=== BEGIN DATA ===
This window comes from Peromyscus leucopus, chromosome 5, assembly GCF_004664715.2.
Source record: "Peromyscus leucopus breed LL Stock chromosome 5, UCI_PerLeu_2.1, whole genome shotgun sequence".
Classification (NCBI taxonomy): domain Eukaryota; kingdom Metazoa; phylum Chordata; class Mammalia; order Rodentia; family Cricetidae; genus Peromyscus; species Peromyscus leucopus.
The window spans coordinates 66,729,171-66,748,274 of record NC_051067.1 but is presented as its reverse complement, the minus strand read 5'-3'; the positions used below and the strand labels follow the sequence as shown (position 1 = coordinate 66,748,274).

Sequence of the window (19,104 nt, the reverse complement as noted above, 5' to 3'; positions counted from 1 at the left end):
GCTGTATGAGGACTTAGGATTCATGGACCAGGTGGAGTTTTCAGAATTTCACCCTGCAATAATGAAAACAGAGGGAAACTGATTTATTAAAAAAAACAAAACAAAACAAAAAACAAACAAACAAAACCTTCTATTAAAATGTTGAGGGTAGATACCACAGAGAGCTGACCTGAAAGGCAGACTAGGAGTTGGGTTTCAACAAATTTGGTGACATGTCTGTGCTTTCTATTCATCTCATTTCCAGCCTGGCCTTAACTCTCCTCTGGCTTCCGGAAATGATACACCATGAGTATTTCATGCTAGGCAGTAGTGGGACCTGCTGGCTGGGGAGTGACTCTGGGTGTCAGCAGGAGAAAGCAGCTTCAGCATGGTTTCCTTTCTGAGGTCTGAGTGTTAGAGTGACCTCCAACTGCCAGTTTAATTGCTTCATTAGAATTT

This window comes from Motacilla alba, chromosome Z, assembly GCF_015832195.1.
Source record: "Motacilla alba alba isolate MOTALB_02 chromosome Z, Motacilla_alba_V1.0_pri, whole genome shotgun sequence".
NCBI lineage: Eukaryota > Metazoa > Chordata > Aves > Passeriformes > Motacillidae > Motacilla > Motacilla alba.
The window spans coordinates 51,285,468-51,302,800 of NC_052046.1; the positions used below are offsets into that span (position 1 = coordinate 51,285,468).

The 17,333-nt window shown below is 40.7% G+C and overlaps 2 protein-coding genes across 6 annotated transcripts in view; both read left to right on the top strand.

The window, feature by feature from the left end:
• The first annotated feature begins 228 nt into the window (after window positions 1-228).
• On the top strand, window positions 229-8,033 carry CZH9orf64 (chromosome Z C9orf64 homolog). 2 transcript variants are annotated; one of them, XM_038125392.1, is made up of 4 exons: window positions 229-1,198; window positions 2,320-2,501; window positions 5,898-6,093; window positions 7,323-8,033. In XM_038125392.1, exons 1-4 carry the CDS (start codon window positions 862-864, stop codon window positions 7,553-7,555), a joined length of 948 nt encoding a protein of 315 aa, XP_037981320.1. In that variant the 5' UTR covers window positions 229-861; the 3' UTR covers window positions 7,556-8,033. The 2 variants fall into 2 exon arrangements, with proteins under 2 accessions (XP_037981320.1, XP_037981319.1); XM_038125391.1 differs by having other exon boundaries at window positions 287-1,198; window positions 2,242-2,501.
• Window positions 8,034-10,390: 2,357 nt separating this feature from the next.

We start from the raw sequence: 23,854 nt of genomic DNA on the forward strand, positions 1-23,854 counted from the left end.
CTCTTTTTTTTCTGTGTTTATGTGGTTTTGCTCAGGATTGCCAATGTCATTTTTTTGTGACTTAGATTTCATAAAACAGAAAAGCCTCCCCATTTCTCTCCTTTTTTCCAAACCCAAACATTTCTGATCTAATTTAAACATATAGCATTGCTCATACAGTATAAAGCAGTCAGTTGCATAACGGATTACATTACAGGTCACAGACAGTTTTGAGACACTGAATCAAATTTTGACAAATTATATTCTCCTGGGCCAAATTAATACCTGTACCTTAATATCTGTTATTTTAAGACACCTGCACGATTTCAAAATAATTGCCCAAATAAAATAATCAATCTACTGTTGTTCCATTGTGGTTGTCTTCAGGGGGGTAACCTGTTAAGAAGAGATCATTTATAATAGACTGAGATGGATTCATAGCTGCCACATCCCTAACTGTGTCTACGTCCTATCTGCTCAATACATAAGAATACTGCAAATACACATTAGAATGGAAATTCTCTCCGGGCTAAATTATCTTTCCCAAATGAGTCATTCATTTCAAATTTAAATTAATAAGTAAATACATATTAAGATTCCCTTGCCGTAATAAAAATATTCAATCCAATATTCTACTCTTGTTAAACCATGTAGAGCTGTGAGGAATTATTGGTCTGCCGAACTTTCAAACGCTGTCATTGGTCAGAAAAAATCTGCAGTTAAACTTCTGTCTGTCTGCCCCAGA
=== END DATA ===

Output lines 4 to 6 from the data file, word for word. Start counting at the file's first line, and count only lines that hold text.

The window spans coordinates 66,729,171-66,748,274 of record NC_051067.1 but is presented as its reverse complement, the minus strand read 5'-3'; the positions used below and the strand labels follow the sequence as shown (position 1 = coordinate 66,748,274).

Sequence of the window (19,104 nt, the reverse complement as noted above, 5' to 3'; positions counted from 1 at the left end):
GCTGTATGAGGACTTAGGATTCATGGACCAGGTGGAGTTTTCAGAATTTCACCCTGCAATAATGAAAACAGAGGGAAACTGATTTATTAAAAAAAACAAAACAAAACAAAAAACAAACAAACAAAACCTTCTATTAAAATGTTGAGGGTAGATACCACAGAGAGCTGACCTGAAAGGCAGACTAGGAGTTGGGTTTCAACAAATTTGGTGACATGTCTGTGCTTTCTATTCATCTCATTTCCAGCCTGGCCTTAACTCTCCTCTGGCTTCCGGAAATGATACACCATGAGTATTTCATGCTAGGCAGTAGTGGGACCTGCTGGCTGGGGAGTGACTCTGGGTGTCAGCAGGAGAAAGCAGCTTCAGCATGGTTTCCTTTCTGAGGTCTGAGTGTTAGAGTGACCTCCAACTGCCAGTTTAATTGCTTCATTAGAATTT